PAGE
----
Fest Tip #3 (With great power comes great responsibility) - The greatest thing about working the fest is the intoxicating power of the shirt.  With a staff shirt, you can literally cut any line...  ANY LINE!  Including the line for chow, the bathroom line, or any brewery line.  That's right, no waiting for the staff.  Walk right up, say excuse me, ask the brewery if they need any ice or something like that, and then ask for a sample.  That's it...  I found myself holding back from shouting "UNLIMITED POWER!" at the top of my lungs...  I may not have been drunk, but I was nearly drunk with power!

I remember cutting a VERY lengthy Dogfish Head line, and getting some unhappy comments from two young guys behind me as I got my beer.  "Oh this guy is just going to cut us?  He thinks he can do it because he has that shirt on?!?"  To which I replied, "Yes, yes I am."  They didn't like that very much, but I smoothed it out and had them laughing it up moments later.  It's important to keep everyone happy, while cutting them.

I had a couple of monetary offers for my shirt throughout the fest.  Apparently the power of the shirt was not lost on some of the folks stinking of shirt envy...  But I would never sell mine, never...  (well maybe for a $100...  I kid, I kid...)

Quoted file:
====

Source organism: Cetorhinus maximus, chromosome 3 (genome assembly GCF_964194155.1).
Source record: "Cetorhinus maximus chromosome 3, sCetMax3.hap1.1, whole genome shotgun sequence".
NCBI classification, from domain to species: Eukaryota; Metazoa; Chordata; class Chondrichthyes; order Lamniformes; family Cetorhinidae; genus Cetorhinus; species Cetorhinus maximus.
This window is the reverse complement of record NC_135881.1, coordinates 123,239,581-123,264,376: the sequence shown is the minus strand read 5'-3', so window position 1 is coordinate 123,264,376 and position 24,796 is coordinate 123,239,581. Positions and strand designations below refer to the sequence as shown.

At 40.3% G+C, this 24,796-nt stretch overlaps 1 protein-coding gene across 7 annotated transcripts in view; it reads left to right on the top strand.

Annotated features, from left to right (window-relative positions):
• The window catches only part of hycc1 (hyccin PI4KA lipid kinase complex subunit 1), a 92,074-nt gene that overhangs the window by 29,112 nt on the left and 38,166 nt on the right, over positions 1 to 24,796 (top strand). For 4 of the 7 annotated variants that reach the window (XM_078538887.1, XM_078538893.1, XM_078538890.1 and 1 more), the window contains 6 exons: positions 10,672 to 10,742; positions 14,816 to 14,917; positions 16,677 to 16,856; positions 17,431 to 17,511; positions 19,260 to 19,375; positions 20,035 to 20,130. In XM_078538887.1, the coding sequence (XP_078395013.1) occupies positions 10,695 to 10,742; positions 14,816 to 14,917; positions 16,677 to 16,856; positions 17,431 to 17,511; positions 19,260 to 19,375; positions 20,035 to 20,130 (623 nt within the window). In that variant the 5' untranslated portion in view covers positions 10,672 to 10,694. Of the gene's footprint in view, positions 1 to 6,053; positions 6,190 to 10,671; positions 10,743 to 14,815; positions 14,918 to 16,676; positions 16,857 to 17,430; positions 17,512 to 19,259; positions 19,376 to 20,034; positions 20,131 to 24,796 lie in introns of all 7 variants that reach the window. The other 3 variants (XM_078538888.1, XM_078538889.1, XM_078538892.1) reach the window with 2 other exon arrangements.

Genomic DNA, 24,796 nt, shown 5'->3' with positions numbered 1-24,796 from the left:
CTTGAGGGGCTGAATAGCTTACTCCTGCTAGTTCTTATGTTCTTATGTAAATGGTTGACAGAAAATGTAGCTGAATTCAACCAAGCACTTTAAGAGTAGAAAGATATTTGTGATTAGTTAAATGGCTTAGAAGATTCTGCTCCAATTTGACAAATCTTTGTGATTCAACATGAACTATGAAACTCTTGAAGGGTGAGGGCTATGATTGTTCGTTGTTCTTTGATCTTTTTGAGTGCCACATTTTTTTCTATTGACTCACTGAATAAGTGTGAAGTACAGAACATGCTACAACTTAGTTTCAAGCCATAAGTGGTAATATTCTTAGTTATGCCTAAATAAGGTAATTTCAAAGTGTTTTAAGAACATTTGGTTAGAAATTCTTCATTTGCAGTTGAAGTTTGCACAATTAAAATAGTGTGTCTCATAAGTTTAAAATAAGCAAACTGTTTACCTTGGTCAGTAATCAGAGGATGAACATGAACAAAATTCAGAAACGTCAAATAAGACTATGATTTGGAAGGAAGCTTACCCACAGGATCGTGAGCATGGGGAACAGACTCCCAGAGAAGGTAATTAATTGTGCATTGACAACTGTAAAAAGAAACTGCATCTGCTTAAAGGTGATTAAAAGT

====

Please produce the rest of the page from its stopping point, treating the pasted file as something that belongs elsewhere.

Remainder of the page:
What they didn't realize was you had to earn the shirt by doing a little thing I call work.  Bags of ice needed to be delivered, rinse buckets needed to be emptied, crowds needed to be controlled, and beers needed to be poured.  Also, the staff had to enjoy their samples "back stage" behind the black curtains...  Ignore that man behind the curtain!  A small price to pay for being a part of such a cool event.

A blurry shot of my part of section F.  
On the far left is the Franklin's booth I poured at a good portion of the fest.

I was grateful that I was given a pretty good position to work.  I was a "monitor" for section F.  Our team Captains (the purple shirts) were all very nice and helpful, and everyone on the team was friendly.  So it worked out very well.  Monitors are basically the eyes and ears of the fest.  You make sure the crowd is in control, you check with the brewery staff so they have what they need, and you make sure there's not too many over-pours and be ready to call security if folks get out of hand.  We didn't run into any real problems in our section.  Apparently one of the "veteran" volunteers took issue with one of the breweries in my section regarding their over pouring.

Fest Tip #4 (Over pour = bad, but don't be a nag) - Over pouring is when a brewery staff member pours more beer into the sample cup than they should.  They pour over the line.  The event is not a place to get hammered, and keeping the samples to a reasonable amount just makes sense.  With that said, I didn't see any point in busting chops for a few minor over pours, it can happen by accident, very easily.  I think some of the monitors took their job too seriously and apparently some of the crowd thought so too.  At the end of the session an angry mob essentially scolded one of my fellow monitors with a derogatory group chant.  I felt bad for him, but I also think he needed a reality check.